Throwback – The most accurate type of calendar possible – the Andersen Genève Perpetuel Secular Calender

calendar | ic_dehaze_black_24px By Brice Goulard | ic_query_builder_black_24px 5 minute read
Andersen Geneve Perpetual Secular Calendar

Yesterday, on February 29th, we decided to dig deeper into the concept of the perpetual calendar and explain why the leap year exists. It was the perfect occasion for this, since February 29th only occurs once every four years. In order to tell the story properly, we had to dive deeper into astronomy and history, and of course to have the various calendar watches. However one watch had our highest consideration, a watch that we almost forget about, but that has to be regarded as a serious technological achievement. This watch is equipped with something ultra-rare: a secular perpetual calendar. The secular perpetual calendar is even more accurate than a traditional perpetual calendar, or Quantième Perpetual (QP.) Let’s have a look at an old beauty, created by non-other than Svend Andersen. Here’s the Andersen Genève Perpetuel Secular Calender and the announcement that will be telling you more about this concept soon! 

In our previous article, we explained what a perpetual calendar actually is, and how it works. And we also looked at the reasons why such a complication exists. Considering the shift between solar and civilian years, a day had to be added once every four years, in order to realign nature and administrative facts. Since Roman Emperor Julius Cesar, we have leap years. Then came a new type of calendar during the 16th century – the Gregorian Calendar – that was even more precise than the previous one. However the actual rotation of the moon and earth still didn’t exactly match, and now one day had to be removed once every 100 years. Resuming: every four years we have one extra day on February 29th, and once every 100 years, we don’t add February 29th. The years 1800 or 1900 for example were no leap years, and so will be all the years with 00 at the end (with the exceptions of the years divisible by 400, like 2000 or 1600, which are still leap years).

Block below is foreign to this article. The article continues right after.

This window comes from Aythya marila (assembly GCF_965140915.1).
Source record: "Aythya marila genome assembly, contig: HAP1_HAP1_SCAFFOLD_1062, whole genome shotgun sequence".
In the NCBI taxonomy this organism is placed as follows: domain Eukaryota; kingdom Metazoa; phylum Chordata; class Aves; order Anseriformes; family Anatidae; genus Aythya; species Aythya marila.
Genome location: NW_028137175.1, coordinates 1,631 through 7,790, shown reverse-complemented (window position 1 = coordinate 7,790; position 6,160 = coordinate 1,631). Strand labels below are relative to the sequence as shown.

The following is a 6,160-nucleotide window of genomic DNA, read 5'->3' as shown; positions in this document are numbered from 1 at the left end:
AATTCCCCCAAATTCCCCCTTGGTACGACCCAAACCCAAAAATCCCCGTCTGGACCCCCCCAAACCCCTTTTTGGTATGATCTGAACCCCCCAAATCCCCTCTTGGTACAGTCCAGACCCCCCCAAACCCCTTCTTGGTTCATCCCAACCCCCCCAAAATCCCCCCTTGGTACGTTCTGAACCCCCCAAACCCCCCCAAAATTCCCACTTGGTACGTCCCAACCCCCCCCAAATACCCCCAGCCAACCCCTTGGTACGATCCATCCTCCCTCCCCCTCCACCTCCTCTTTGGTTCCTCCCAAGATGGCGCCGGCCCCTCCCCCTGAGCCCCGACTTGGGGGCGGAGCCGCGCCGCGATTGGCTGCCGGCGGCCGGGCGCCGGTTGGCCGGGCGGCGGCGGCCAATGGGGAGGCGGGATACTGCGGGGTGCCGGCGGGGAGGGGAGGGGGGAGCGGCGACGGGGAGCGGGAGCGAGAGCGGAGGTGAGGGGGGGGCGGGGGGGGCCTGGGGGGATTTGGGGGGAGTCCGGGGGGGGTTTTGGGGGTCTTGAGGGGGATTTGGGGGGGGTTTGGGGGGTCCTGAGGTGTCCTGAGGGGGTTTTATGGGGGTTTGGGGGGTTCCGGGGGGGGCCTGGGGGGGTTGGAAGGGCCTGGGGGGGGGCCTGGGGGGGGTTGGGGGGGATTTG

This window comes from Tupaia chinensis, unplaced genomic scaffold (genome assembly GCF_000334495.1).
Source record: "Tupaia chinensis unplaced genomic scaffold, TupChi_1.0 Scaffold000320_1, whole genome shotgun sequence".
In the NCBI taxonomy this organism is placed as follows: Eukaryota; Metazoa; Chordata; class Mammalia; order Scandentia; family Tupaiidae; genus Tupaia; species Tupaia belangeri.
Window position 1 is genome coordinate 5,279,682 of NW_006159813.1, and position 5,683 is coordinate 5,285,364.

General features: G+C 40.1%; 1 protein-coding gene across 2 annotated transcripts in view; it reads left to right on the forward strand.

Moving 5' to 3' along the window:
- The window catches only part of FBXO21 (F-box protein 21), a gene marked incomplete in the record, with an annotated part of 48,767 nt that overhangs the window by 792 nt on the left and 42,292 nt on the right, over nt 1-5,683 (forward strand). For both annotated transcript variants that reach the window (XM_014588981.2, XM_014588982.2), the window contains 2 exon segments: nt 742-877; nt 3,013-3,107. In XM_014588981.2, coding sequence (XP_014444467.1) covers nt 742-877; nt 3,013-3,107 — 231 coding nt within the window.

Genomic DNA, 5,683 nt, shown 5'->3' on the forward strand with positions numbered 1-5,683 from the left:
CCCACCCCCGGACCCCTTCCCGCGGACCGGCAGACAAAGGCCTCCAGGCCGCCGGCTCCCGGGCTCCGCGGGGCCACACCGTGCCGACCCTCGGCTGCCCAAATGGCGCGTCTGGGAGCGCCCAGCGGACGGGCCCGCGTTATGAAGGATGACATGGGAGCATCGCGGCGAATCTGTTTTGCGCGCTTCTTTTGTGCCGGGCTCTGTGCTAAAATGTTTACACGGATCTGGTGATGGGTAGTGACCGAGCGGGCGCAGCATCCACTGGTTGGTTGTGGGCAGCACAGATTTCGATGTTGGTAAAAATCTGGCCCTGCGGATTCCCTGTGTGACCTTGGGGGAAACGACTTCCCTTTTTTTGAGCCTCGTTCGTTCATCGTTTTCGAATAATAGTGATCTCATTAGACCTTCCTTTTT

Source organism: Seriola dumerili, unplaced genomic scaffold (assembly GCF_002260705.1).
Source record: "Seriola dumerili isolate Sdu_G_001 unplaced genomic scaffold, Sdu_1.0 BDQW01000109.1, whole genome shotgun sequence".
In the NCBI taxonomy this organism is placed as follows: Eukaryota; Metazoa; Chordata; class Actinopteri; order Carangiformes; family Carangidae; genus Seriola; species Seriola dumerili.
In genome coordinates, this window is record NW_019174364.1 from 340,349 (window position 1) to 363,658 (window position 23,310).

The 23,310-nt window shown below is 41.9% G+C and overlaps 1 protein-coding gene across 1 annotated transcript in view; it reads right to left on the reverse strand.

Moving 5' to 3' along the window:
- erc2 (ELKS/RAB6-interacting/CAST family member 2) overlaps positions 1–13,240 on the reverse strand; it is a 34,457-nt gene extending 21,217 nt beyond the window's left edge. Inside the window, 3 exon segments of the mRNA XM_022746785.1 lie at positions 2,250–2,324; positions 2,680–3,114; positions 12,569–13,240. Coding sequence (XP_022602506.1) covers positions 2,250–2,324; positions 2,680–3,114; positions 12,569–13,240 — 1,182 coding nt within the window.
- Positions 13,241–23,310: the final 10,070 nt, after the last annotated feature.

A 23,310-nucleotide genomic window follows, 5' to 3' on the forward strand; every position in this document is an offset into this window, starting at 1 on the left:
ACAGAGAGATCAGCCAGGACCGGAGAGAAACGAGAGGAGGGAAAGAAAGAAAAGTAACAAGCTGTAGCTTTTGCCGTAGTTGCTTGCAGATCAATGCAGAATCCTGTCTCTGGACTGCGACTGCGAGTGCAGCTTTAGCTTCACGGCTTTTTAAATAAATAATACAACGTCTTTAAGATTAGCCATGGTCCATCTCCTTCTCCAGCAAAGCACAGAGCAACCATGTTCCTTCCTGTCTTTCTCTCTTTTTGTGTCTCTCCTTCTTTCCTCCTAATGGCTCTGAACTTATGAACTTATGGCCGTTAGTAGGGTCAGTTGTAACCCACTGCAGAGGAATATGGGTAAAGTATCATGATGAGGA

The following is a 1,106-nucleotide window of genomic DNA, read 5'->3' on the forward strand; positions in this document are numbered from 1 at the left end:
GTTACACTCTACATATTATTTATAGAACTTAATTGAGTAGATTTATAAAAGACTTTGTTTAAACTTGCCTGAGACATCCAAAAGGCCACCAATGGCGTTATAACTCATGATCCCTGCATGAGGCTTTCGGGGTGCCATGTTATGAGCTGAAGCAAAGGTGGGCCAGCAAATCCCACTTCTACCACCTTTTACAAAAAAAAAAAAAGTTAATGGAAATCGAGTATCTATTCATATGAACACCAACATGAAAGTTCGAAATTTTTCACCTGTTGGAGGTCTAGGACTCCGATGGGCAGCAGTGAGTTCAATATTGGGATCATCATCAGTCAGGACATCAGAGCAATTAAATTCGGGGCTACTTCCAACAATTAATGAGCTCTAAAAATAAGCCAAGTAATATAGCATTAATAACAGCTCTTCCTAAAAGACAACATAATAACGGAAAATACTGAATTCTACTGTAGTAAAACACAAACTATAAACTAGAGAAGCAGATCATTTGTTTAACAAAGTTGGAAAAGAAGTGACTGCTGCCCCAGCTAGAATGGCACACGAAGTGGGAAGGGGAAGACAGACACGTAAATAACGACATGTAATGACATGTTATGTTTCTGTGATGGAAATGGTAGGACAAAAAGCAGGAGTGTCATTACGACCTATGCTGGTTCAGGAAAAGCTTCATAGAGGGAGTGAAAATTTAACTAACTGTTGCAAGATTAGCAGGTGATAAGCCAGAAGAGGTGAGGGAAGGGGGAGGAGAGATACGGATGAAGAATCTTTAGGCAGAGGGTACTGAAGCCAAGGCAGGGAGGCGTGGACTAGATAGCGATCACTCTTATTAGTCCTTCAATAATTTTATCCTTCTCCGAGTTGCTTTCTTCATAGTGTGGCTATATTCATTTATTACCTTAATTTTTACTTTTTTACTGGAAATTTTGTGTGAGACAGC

Although this might still be kind of confusing, let’s move on to the watch that is equipped with a calendar that does more than a “normal” perpetual calendar. One of the few watches known to feature a Secular Perpetual Calendar is made by one of the founders of the AHCI, mr. Svend Andersen.

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We’re talking about an extremely rare complication, as to our knowledge, only 3 watches feature this complication:

  • the Patek Philippe Calibre 89, a super-complicated pocket watch launched in 1989 in order to celebrate the 150th anniversary of the manufacture
  • the Franck Muller Aeternitas 4, which is said to be the most complicated wristwatch ever manufactured
  • the a discreet one, the Andersen Genève Perpetuel Secular Calender, created in 1996